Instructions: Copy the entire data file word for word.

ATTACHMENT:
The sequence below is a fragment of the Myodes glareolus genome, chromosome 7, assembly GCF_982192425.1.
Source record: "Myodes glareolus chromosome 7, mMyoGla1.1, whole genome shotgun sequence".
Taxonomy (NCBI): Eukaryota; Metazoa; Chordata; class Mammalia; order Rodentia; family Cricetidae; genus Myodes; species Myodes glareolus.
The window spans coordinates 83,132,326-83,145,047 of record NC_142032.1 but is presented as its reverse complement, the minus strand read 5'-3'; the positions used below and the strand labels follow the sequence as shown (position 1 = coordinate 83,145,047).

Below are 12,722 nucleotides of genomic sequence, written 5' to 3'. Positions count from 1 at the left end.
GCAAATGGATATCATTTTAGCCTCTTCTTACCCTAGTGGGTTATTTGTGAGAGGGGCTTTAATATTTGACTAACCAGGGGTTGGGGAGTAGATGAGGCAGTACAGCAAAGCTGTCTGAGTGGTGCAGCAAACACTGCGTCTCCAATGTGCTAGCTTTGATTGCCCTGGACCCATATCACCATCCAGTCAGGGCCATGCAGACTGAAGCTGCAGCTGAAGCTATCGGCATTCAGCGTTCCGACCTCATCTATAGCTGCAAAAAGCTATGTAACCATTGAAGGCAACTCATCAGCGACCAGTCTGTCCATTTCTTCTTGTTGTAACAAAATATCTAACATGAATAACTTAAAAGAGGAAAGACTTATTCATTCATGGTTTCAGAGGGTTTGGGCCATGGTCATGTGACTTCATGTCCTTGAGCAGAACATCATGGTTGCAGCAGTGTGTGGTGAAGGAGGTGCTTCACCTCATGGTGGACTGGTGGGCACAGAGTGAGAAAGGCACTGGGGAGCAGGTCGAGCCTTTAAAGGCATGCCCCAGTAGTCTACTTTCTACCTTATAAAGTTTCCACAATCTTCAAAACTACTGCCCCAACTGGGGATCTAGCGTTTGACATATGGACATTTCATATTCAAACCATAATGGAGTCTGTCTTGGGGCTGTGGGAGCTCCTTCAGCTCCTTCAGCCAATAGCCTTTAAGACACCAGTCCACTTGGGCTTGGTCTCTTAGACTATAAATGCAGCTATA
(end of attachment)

The sequence below is a fragment of the Myodes glareolus genome, chromosome 7, assembly GCF_982192425.1.
Source record: "Myodes glareolus chromosome 7, mMyoGla1.1, whole genome shotgun sequence".
Taxonomy (NCBI): Eukaryota; Metazoa; Chordata; class Mammalia; order Rodentia; family Cricetidae; genus Myodes; species Myodes glareolus.
The window spans coordinates 83,132,326-83,145,047 of record NC_142032.1 but is presented as its reverse complement, the minus strand read 5'-3'; the positions used below and the strand labels follow the sequence as shown (position 1 = coordinate 83,145,047).

Below are 12,722 nucleotides of genomic sequence, written 5' to 3'. Positions count from 1 at the left end.
GCAAATGGATATCATTTTAGCCTCTTCTTACCCTAGTGGGTTATTTGTGAGAGGGGCTTTAATATTTGACTAACCAGGGGTTGGGGAGTAGATGAGGCAGTACAGCAAAGCTGTCTGAGTGGTGCAGCAAACACTGCGTCTCCAATGTGCTAGCTTTGATTGCCCTGGACCCATATCACCATCCAGTCAGGGCCATGCAGACTGAAGCTGCAGCTGAAGCTATCGGCATTCAGCGTTCCGACCTCATCTATAGCTGCAAAAAGCTATGTAACCATTGAAGGCAACTCATCAGCGACCAGTCTGTCCATTTCTTCTTGTTGTAACAAAATATCTAACATGAATAACTTAAAAGAGGAAAGACTTATTCATTCATGGTTTCAGAGGGTTTGGGCCATGGTCATGTGACTTCATGTCCTTGAGCAGAACATCATGGTTGCAGCAGTGTGTGGTGAAGGAGGTGCTTCACCTCATGGTGGACTGGTGGGCACAGAGTGAGAAAGGCACTGGGGAGCAGGTCGAGCCTTTAAAGGCATGCCCCAGTAGTCTACTTTCTACCTTATAAAGTTTCCACAATCTTCAAAACTACTGCCCCAACTGGGGATCTAGCGTTTGACATATGGACATTTCATATTCAAACCATAATGGAGTCTGTCTTGGGGCTGTGGGAGCTCCTTCAGCTCCTTCAGCCAATAGCCTTTAAGACACCAGTCCACTTGGGCTTGGTCTCTTAGACTATAAATGCAGCTATA